NiRA dey chop our Naira

My friends know that I cannot walk into a bookshop and still retain the same blood pressure, energy or heart rate as I had before I walked in. Books excite me in an interesting way. I do not even have to read them – just the prospect of thousands of words fellowshipping together on processed wood gets me pumped. In fact, I also love empty notebooks – just give me the processed wood and I’ll be fine. You can propose marriage to me with only a carton of hardcover artsy-looking empty notebooks and I would be speechless at your thoughtfulness.  *looks in the mirror and sighs at self-deprecation*

However, books are only but one of the things that excite me. Another thing that excites me is ‘owning domain names’. I have a superpower for having the brightest ideas and giving them badass names – I MEAN, you’re currently on HTML and we’re not talking programming language here! *kisses self in the mirror*.

Anyway, because I’m an ideas junkie in the 21st century, the first thing that comes to mind when I have a bright idea is not to write it down like a strategic thinker. No. I, instead, convince myself that this is THE idea – THE ONE-  and then proceed to secure the domain name for my soon-to-be giant tech company. (As an aside, I feel like adding a bit of unbalance in the world right now so here we go: |giant| |DWARF| – this is so disturbing haha).

As you can tell, I’m currently having a bit of ADHD so please bear with me. What I have, however, tried to convey in the last three paragraphs is that owning domain names, like seeing books, excites me a lot. Got it? Good.

Now, in the next couple of paragraphs, I’ll try to explain why I believe the Nigerian Internet Registration Association does not rate my excitement and how I am convinced that this somewhat infringes on the human rights of, we the people.

Follow me.

Now, NiRA (which is a beautiful name, by the way), is the neutral self-regulatory body which administers Nigeria’s country code Top Level Domain (the code popularly referred to as .ng)

A domain name is pretty much the name of your website + a TLD (top level domain). So for instance, ‘’ is a domain name. Same as,,, and so on. ICANN lists all the 1536 TLDs here. Speaking of ICANN, it’s short for the Internet Corporation for Assigned Names and Numbers and it’s responsible for managing and coordinating the Domain Name System to ensure that every web address is unique; it is not in charge of registering domain names as it has accredited registrars for that.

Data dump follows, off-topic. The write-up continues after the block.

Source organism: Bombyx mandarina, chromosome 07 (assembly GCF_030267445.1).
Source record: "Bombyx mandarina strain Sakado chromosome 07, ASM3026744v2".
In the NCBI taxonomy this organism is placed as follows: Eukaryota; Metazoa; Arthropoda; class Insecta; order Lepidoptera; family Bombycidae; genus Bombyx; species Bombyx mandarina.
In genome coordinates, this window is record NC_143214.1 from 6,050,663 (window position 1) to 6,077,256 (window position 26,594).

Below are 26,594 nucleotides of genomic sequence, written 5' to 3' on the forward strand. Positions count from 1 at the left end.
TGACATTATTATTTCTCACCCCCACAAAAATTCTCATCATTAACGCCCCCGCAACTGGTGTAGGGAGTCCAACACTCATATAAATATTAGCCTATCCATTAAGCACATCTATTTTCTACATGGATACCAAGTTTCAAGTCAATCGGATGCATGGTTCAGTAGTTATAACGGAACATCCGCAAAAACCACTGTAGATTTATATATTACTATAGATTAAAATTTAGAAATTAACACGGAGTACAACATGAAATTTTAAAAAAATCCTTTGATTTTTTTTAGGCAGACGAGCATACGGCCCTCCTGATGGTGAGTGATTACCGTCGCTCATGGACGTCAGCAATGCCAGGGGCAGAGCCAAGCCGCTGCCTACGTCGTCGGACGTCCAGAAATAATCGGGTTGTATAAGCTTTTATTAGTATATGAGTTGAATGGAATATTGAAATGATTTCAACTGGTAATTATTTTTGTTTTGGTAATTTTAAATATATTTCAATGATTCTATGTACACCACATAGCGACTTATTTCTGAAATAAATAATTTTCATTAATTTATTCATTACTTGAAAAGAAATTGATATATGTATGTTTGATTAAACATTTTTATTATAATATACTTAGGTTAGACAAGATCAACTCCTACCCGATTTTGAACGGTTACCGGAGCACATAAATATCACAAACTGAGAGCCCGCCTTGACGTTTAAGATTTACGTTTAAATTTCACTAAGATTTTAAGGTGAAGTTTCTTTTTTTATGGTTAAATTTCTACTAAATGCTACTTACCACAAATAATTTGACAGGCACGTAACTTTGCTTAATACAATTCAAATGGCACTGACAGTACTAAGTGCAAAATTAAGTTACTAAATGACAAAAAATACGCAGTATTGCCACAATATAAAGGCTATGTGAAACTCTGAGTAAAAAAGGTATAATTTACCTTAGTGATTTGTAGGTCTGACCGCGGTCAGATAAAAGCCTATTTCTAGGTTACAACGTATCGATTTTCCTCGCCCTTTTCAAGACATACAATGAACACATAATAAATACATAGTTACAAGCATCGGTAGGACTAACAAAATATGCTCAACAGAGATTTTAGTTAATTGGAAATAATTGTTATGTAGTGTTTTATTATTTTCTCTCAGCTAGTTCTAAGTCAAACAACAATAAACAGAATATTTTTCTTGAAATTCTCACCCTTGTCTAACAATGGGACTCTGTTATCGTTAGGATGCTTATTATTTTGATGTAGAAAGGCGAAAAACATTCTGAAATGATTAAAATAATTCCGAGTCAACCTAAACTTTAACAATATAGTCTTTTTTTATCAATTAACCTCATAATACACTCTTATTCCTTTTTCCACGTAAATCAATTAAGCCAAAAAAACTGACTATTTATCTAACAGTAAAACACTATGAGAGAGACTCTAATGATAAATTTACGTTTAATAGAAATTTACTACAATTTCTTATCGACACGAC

Now, our dear NiRA determines the price for registering a domain using the .ng TLD and for some reason, NiRA has chosen that it’s a big price to pay.

Imagine I had an idea to build an online Forum for Parents who are tired of saying the same things over and again to their child(ren). The parents on my Online Forum would simply write open letters to their Children addressing them in public and begging members of the Nigerian online community to bear them witnesses before man and God that they did their best.

Super amazing idea, right?

Now, I really want my Forum to be popular in Nigeria so I decide that I’ll use the .ng TLD because I know that search priority would be given to me. I go online to register my domain name and here’s my invoice:

I might have exaggerated in the beginning when I said that NiRA’s pricing of domain names (which I’ll maintain is RIDICULOUSLY EXPENSIVE) is somewhat an infringement of human right. I say I might have exaggerated because I know that no one is forced to use the .ng TLD or punished for not using same. Therefore, if you cannot afford to register a .NG domain, you may go ahead and choose from a bunch of other options. Or so it seems.  

It is, however, my belief and in fact, my understanding that all Internet Policies should be formulated in such a way as to drive and encourage the inclusion and participation of the average man. And whilst I know that affordability is relative, N9,500 seems a lot like a gatekeeping mechanism to me. Whether or not NiRA is purposely discouraging the use of our country code TLD, is a question I cannot answer. But what I can say is that its Pricing Policy is more favorable to a class of people than it is to all Nigerians and that can be argued to be a passive indirect tampering with the right of Nigerians to participate in all available opportunities which the internet presents – which includes using their country code TLD and not being strong-armed in a NiRA passive-aggressive manner to have to make other choices. NiRA, why can’t the average Nigerian internet user comfortably purchase a .ng domain name?